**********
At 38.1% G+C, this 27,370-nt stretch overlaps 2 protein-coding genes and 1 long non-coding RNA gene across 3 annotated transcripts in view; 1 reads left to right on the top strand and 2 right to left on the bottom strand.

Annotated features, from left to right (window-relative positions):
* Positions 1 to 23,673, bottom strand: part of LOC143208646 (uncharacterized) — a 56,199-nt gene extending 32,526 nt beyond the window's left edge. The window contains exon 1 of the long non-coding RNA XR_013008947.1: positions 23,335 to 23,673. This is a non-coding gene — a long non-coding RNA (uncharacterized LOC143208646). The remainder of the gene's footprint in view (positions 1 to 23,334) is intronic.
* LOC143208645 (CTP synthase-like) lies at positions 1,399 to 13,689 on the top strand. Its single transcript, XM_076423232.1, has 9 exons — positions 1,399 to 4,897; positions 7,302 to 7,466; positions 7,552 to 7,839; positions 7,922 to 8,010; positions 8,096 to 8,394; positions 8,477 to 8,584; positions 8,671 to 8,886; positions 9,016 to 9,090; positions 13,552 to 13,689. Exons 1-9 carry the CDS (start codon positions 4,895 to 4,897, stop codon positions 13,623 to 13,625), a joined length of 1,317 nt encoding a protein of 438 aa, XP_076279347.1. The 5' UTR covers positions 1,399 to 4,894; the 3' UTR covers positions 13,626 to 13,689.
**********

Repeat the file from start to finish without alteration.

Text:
At 38.1% G+C, this 27,370-nt stretch overlaps 2 protein-coding genes and 1 long non-coding RNA gene across 3 annotated transcripts in view; 1 reads left to right on the top strand and 2 right to left on the bottom strand.

Annotated features, from left to right (window-relative positions):
* Positions 1 to 23,673, bottom strand: part of LOC143208646 (uncharacterized) — a 56,199-nt gene extending 32,526 nt beyond the window's left edge. The window contains exon 1 of the long non-coding RNA XR_013008947.1: positions 23,335 to 23,673. This is a non-coding gene — a long non-coding RNA (uncharacterized LOC143208646). The remainder of the gene's footprint in view (positions 1 to 23,334) is intronic.
* LOC143208645 (CTP synthase-like) lies at positions 1,399 to 13,689 on the top strand. Its single transcript, XM_076423232.1, has 9 exons — positions 1,399 to 4,897; positions 7,302 to 7,466; positions 7,552 to 7,839; positions 7,922 to 8,010; positions 8,096 to 8,394; positions 8,477 to 8,584; positions 8,671 to 8,886; positions 9,016 to 9,090; positions 13,552 to 13,689. Exons 1-9 carry the CDS (start codon positions 4,895 to 4,897, stop codon positions 13,623 to 13,625), a joined length of 1,317 nt encoding a protein of 438 aa, XP_076279347.1. The 5' UTR covers positions 1,399 to 4,894; the 3' UTR covers positions 13,626 to 13,689.